4 pieces of advice for nonprofits

As I was replying to some very interesting questions from a friend that runs another blog (a REAL blog, one that posts every day!) I found myself compiling some pieces of advice for others in the nonprofit sector. Hope you find these four to be valuable. If so, drop me a line in the comments…

Be very specific about what you want to accomplish (your mission), and focus on it obsessively. You will be approached with opportunities that look like shining objects. Evaluate them vs. your mission: if it’s not a good match, feel empowered to say NO to them. Otherwise you will find yourself down the road wondering why on earth you are doing X or Y program.

As part of your efforts to focus, consider in a selfless way if the mission you wish to accomplish may be best served by an existing group. Feel confident enough to approach others with the thought of joining their ranks, for the greater good, bringing your focus and passion to a platform that may help you bring it to another level. Alternatively, consider fiscal sponsorship as a mechanism to bring your mission to life, without taking on the complexities underlying running a full-on 501(c)(3) organization.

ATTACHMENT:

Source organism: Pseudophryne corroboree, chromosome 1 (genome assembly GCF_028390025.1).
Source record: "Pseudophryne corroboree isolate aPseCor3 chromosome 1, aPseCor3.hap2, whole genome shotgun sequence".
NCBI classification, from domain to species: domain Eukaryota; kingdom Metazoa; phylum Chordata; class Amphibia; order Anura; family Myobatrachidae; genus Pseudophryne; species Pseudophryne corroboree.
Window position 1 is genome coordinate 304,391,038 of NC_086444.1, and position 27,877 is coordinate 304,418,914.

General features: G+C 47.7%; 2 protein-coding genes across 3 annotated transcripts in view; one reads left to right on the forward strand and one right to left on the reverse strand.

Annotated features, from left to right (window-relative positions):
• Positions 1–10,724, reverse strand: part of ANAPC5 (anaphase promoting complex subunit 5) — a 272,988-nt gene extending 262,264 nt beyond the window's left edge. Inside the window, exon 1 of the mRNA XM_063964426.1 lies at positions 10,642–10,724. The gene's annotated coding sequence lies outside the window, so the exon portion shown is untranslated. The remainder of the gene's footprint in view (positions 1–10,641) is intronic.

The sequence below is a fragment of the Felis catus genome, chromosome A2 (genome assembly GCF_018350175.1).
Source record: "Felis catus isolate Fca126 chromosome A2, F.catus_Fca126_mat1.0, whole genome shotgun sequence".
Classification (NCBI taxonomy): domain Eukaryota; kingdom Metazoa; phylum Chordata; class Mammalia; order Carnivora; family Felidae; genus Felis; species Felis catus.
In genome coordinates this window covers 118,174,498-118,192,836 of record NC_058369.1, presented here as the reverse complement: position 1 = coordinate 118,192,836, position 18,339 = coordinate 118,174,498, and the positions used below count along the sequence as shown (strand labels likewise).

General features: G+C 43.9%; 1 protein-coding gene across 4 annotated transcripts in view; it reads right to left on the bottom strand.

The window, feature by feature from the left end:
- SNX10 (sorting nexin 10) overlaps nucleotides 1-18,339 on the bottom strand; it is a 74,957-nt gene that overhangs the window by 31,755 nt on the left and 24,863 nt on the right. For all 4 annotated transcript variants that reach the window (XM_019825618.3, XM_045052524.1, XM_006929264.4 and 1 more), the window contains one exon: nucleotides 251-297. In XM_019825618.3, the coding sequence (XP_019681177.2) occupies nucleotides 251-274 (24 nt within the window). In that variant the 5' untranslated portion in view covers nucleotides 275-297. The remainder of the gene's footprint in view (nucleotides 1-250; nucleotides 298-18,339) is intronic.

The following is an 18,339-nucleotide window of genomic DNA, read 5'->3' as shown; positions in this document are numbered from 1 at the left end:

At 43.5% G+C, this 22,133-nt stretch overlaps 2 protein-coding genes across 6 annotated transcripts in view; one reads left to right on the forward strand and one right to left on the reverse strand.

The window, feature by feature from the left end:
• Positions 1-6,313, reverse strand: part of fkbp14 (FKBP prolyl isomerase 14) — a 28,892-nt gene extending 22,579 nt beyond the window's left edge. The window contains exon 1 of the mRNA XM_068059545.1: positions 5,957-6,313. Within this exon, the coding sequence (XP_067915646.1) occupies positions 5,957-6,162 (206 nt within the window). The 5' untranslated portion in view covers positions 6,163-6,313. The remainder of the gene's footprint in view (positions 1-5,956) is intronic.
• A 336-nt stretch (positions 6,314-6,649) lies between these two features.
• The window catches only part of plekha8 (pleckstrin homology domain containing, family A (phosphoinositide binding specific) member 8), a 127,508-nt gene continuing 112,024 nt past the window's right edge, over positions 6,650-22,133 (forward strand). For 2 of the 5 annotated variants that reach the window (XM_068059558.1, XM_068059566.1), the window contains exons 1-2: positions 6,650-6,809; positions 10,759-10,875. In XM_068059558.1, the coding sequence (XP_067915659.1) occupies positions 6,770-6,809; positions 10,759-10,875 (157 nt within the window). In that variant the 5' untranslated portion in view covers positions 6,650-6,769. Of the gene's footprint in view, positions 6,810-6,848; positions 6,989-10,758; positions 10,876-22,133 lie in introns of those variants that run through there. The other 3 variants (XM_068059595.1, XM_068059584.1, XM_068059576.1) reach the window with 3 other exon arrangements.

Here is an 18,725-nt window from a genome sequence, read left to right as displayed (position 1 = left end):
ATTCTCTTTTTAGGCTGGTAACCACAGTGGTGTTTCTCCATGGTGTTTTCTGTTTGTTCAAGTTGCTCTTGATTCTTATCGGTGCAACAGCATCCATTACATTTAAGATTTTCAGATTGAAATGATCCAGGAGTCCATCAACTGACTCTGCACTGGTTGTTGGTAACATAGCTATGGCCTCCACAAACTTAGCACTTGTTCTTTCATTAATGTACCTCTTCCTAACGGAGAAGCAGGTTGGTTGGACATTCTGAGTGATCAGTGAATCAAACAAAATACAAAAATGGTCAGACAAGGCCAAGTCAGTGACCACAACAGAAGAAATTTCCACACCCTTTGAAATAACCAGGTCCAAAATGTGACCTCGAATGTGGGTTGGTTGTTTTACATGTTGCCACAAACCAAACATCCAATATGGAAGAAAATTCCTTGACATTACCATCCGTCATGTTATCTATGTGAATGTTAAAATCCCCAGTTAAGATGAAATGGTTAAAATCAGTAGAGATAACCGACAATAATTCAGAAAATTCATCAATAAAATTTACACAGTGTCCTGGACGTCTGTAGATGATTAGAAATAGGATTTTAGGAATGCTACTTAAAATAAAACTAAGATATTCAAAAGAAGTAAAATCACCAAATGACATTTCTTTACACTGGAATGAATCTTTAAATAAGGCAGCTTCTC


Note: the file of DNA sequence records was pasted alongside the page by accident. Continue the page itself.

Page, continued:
When it comes to funding, you need to think about it. There’s no getting around it. You need to balance the passion that drives your mission and makes you wake up every day, ready to take on the world, with the business savvy to know that you need financial support to keep that effort going for as long as it’s needed (which in the case of diabetes nonprofits, seems like it’s going to be a while!)

Make sure you don’t put all your eggs in one basket, whether it is a corporate sponsor, a big foundation, or a donor. You need to strategically diversify the sources of funding for your work.

Pay close attention to the signals around you. The signals may come in the form of trends in your sector (some of the things I described earlier), and outside of your space (the direction of the economy, government policies, national or global statistics, how a particular category of companies is performing, etc.) These will help shape your strategy and help make sure that the approaches you take to keep your mission going strong are consistent with the realities that surround you.

Be willing to let go. It’s very easy to become attached to things you used to do, or the way you used to do them. Once you focus, diversify, and listen, it follows that things will change: you will find there are things you need to stop doing because they are outside of your focus (mission), things you may have to stop doing because you cannot afford them (funding), and things that it makes no more sense to do (or to do the same way) because the conditions that existed when you first started doing them have chanted (listening).

Be brave and learn to let go… it will liberate you and you will be able to do better what you do best.

A big hairy goal for 2014

Now playing: “Miss mundo astro.dita 69” by Masseratti 2lts (2006)

2013 is almost over. It has been packed with many good news: